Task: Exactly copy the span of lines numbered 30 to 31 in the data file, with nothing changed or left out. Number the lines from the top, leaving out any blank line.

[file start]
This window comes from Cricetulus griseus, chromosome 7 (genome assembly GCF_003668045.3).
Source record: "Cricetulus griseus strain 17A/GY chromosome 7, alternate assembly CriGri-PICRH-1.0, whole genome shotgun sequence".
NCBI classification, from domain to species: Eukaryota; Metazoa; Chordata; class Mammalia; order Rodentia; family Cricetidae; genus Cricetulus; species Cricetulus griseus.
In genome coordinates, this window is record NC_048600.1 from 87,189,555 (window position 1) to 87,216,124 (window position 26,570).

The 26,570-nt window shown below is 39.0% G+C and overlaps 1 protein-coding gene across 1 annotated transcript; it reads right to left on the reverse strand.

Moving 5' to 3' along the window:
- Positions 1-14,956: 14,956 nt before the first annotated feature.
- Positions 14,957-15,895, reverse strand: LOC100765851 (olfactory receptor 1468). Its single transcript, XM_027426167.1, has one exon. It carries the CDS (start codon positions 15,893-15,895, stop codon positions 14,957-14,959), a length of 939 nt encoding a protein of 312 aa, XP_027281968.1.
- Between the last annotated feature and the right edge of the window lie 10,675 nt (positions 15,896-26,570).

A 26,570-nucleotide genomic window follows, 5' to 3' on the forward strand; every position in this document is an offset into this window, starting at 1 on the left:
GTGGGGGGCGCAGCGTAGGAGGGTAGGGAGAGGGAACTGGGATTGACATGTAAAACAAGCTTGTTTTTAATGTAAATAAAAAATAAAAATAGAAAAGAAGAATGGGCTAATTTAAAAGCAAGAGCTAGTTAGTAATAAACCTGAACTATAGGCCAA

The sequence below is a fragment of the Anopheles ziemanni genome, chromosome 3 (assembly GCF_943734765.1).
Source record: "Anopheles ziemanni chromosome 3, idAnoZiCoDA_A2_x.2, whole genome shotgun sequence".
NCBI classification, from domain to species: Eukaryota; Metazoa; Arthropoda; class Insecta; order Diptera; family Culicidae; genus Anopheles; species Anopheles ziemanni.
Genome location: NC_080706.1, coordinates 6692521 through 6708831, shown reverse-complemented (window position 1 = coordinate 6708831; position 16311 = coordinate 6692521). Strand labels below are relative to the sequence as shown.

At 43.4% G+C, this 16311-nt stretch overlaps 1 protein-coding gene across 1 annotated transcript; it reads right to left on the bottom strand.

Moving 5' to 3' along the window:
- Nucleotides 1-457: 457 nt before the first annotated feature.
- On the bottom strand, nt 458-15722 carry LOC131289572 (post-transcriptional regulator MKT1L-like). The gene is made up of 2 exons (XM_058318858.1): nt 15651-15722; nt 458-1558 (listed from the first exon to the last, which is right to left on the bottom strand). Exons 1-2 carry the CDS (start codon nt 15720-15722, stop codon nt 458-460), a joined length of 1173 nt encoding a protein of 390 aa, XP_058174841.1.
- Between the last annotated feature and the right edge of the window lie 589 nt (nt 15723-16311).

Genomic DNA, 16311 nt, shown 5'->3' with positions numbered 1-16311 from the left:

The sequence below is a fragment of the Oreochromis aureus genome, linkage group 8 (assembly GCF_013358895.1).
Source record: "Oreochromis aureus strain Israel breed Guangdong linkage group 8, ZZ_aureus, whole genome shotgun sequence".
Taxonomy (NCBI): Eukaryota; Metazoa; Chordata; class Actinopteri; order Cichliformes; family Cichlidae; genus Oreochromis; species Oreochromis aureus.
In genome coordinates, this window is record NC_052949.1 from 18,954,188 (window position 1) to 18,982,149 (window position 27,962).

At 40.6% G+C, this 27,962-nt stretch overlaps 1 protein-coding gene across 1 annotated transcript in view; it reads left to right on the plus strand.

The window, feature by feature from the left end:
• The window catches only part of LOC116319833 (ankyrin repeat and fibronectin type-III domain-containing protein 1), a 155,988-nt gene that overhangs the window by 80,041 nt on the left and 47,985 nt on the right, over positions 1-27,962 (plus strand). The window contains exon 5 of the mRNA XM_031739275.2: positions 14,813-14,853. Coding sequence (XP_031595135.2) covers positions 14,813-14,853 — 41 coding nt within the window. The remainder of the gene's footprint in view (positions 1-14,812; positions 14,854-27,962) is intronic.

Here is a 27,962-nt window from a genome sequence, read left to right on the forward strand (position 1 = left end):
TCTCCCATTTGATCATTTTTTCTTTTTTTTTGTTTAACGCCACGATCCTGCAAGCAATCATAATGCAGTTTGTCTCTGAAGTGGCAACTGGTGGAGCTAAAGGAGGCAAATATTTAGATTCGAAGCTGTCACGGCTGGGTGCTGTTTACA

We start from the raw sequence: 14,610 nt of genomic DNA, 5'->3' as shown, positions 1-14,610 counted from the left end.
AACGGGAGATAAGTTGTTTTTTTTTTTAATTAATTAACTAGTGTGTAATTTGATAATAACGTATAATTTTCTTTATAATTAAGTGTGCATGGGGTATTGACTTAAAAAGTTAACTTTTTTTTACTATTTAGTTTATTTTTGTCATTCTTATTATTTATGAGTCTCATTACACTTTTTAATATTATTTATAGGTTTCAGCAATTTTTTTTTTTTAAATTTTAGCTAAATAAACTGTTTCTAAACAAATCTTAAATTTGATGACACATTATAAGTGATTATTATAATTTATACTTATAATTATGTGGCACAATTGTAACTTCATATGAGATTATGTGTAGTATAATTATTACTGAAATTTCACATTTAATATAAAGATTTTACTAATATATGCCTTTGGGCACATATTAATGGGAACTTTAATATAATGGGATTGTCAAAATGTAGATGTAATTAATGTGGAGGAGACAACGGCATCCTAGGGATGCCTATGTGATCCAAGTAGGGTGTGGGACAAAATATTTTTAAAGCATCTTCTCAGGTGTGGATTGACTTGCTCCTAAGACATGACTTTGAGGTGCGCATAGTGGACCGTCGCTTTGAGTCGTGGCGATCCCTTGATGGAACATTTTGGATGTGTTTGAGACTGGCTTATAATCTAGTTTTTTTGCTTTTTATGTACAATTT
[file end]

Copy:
TCTCCCATTTGATCATTTTTTCTTTTTTTTTGTTTAACGCCACGATCCTGCAAGCAATCATAATGCAGTTTGTCTCTGAAGTGGCAACTGGTGGAGCTAAAGGAGGCAAATATTTAGATTCGAAGCTGTCACGGCTGGGTGCTGTTTACA

We start from the raw sequence: 14,610 nt of genomic DNA, 5'->3' as shown, positions 1-14,610 counted from the left end.